Sometimes you need to go vintage to remember how far we have (or haven't) come. Before cowboys, Marlboro marketed with that other lovable doe-eyed mom-melter: kids. The text just kills us.
We only wish we could have invited our moms to light up pre-punishment without getting thrown into next year. See the complete ad here. - Contributed by Angela Natividad
Oh the horror! AdPunch points to recent news Zara Phillips, the granddaughter of Queen Elizabeth II, has appeared in a Land Rover ad wearing a white gown covered in mud with the headline, "Beautifully Poised." Nice ad but it's apparently against royal protocol. Her appearance is part of sponsorship deal with Land Rover which sponsored her during her recent competition in the World Equestrian Games where she won a gold.
While the Queen might be angry, many other are just fine with her land Rover appearance. Labour Glascow East MP Ian Davison said, "Miss Phillips is to be commended for making her own way in the world. If she is cashing in on her success as a sporting star as other people do, then she is making something of herself."
Is this the end of royalty as we know it? Or is this just the natural way of things? Those in the U.K., please enlighten us.
We don't usually expect to see famous impressionist artwork in hospital ads which is why this ad campaign for New Hampshire's Exeter Hospital by Boston-based Winsper jumped off the pages of the press release and slapped us pleasingly in the face. With the tagline The Art of Wellness," the campaign aims to, well, be different and, thankfully leave behind the overused, meaningless white coat and cutesy family imagery of which most hospital ad campaigns, sadly, consist. The creative will see representation in print, on radio and on billboards. See all the creative here.
Before the wonders of the Internet, we never had the pleasure of experiencing how open other countries are about the subject of sex. In America, we toss the subject into a box, throw away the key and hope no one ever finds it. Caffeine Marketing points us to a Belgium-based sex and AIDS awareness campaign by Sensoa. There are several versions of the ad that were developed for both the general public as well as specific audiences such as school children and homosexuals. Translated, one of the ads reads, "Oral, vaginal, anal. How about verbal? Say what you like, what you expect, how far you will go. And expect the same from your partner. Because good agreements makes good sex."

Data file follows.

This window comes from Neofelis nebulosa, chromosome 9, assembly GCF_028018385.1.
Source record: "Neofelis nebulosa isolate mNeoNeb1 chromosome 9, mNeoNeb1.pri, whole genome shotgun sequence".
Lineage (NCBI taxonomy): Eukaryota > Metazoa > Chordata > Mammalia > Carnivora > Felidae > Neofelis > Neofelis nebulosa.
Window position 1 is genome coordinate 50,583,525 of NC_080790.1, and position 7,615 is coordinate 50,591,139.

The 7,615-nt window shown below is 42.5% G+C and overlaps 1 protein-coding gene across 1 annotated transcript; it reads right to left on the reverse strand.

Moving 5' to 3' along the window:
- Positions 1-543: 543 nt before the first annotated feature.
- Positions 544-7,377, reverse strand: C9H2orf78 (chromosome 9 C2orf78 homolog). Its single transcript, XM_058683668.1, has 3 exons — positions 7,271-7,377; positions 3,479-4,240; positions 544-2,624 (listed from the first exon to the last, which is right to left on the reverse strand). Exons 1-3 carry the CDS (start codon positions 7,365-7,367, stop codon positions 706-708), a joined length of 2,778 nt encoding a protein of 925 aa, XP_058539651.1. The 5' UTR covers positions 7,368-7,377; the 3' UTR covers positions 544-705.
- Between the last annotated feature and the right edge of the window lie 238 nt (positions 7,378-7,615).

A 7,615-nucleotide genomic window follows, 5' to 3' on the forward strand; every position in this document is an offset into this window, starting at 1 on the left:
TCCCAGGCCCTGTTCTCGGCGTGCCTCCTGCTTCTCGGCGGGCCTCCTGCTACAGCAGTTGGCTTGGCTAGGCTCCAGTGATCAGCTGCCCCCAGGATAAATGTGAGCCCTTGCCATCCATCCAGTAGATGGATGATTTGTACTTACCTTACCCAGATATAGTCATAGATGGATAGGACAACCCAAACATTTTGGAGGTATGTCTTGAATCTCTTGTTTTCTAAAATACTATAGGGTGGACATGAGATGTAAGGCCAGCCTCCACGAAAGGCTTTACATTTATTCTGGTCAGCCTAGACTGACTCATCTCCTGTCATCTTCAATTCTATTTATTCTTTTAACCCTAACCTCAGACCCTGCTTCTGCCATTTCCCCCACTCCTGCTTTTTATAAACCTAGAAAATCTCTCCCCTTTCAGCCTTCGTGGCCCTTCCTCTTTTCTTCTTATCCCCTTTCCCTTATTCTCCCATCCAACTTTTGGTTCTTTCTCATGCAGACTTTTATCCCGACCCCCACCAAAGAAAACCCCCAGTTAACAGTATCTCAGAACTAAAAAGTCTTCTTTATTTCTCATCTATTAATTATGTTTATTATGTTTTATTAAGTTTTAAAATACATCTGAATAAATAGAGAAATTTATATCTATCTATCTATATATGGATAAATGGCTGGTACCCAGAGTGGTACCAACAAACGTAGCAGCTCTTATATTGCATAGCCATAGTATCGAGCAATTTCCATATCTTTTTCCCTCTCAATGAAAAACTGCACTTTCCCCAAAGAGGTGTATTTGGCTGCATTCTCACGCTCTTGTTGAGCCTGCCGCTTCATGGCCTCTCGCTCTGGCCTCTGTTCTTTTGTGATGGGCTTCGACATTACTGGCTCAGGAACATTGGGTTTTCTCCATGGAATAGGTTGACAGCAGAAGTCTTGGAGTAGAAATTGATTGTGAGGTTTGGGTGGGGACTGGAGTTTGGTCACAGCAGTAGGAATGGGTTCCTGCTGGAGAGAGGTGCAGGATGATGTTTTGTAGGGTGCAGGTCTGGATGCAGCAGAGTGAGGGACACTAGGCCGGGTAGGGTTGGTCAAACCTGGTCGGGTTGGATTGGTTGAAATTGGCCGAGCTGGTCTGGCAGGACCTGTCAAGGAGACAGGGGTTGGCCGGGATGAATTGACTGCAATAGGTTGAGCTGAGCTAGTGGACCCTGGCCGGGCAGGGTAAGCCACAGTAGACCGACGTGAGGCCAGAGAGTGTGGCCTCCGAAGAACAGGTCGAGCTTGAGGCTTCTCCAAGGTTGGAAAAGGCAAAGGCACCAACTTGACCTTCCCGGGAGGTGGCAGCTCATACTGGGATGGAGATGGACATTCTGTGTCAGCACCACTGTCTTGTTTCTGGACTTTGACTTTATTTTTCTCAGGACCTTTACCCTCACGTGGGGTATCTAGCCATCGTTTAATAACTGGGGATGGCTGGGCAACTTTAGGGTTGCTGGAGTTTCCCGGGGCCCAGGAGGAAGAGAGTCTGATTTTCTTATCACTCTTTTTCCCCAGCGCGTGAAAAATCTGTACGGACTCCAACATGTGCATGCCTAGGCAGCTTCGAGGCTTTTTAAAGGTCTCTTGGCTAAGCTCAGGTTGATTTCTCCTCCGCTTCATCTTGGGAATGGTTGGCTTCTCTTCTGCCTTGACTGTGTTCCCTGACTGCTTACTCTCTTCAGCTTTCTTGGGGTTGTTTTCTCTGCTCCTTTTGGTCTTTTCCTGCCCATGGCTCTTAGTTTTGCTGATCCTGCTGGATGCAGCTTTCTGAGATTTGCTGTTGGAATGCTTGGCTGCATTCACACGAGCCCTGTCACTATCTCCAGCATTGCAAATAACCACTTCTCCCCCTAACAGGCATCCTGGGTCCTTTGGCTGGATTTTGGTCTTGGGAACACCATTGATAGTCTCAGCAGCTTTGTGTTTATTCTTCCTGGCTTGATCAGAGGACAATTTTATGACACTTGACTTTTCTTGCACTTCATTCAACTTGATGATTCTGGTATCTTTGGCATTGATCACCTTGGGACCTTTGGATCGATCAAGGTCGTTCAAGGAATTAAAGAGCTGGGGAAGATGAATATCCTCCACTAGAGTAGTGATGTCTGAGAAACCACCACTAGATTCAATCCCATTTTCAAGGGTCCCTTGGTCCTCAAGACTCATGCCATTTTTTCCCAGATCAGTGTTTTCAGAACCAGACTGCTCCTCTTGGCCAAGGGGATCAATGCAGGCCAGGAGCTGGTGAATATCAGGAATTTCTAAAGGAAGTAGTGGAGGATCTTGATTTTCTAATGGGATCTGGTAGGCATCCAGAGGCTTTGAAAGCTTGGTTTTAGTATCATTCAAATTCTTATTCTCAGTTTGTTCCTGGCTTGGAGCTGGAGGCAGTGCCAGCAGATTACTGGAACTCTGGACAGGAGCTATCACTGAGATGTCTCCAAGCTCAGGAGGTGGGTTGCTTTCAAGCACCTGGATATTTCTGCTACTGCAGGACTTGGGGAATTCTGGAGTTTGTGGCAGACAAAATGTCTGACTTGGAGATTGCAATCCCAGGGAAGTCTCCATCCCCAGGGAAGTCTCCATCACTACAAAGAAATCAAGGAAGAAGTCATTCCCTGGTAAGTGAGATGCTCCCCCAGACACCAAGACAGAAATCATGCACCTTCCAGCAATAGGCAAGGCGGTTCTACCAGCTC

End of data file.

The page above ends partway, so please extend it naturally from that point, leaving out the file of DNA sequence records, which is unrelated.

Copyranter wonders whether or not the recent new York City Health Board law to ban trans fats in all foods found in New York will lead to the banning of street food carts, deli salad carst or even farting. One cause group, Consumer Freedom thinks the law goes too far and asks in a USA Today ad if pizza, hot dogs, corned beef and coffee should be banned as well since, ya know, they're kinda bad for you too. Next: miniskirts and halter tops because, ya know, they're distracting.
Acknowledging it's "guilt" in such "crimes" as "convincing the EU to outlaw development of all genetically modified organisms" and "helping ban corporations from dumping radioactive waste into the ocean," Greenpeace has launched a newish Zig-created print campaign that aims to call attention to its work. Five print executions are here.
What's that you say? Another sex-laced image on Adrants? England-based health care provider NHS wants men to know that smoking damages the valve that close and traps blood in the penis so that an erection is possible. Shawn Waite points us to the organizations recent campaign and website that uses the image of a burning cigarette as an increasingly flaccid penis. Be sure to check out the organization's Soft Magazine.
The ongoing LA Weekly campaign is dipping its toes into the consumer-generated space with Blank Blankly, a section of their site that allows people to upload an image, add some text and, poof, create an ad similar to the newspaper's campaign that's been running for quite some time. Trouble is, once you've upload your image and make a mistake like we did, it doesn't appear you can edit it after the fact. And adding the copy? Well we gave up in frustration. Of course, it could be that we're just not that smart around here and the promotion is a great one. You decide.
Apparently because Dan Rather's reporting is so explosive or it's what's needed to get anyone to care what's he's doing these days, BooneOakley chose to go with a hand grenade motif in a newspaper campaign to promote the news man's Dan Rather Reports show on Mark Cuban's HDNet. The ads will appear in the Wall Street Journal, USA Today, LA Times, New York Times and the Philadelphia Inquirer. Why can't aging anchors just ride off into the sunset with their final glory intact rather than dwindle away to also ran status on a technology platform the intended demo has likely never heard of nor will ever use?
- Research firm MarketingExperiments has acquired research firm and publisher MarketingSherpa. The two will continue to operate as separate entities while capitalizing on each other's assets.
- This morning Dennis Publishing's The Week magazine distributed 100,000 copies to New York City commuters. The promotional issue is part of Philips' "Sense and Simplicity" campaign and was ad-free except for a Philips branded cover wrap.
- Today through election day, when people in Brazos County call 1-800-FREE411 for a listing, they will hear a very brief ad for Justice of the Peace candidate Albert Navarro. It's the first time a political advertiser has used the free 411 service.
- Kooky vodka purveyor 42 BELOW was awarded Cocktail Spirit of the Year for the second year running at the 2006 Australian Liquor Industry Awards (ALIA) in Sydney last night.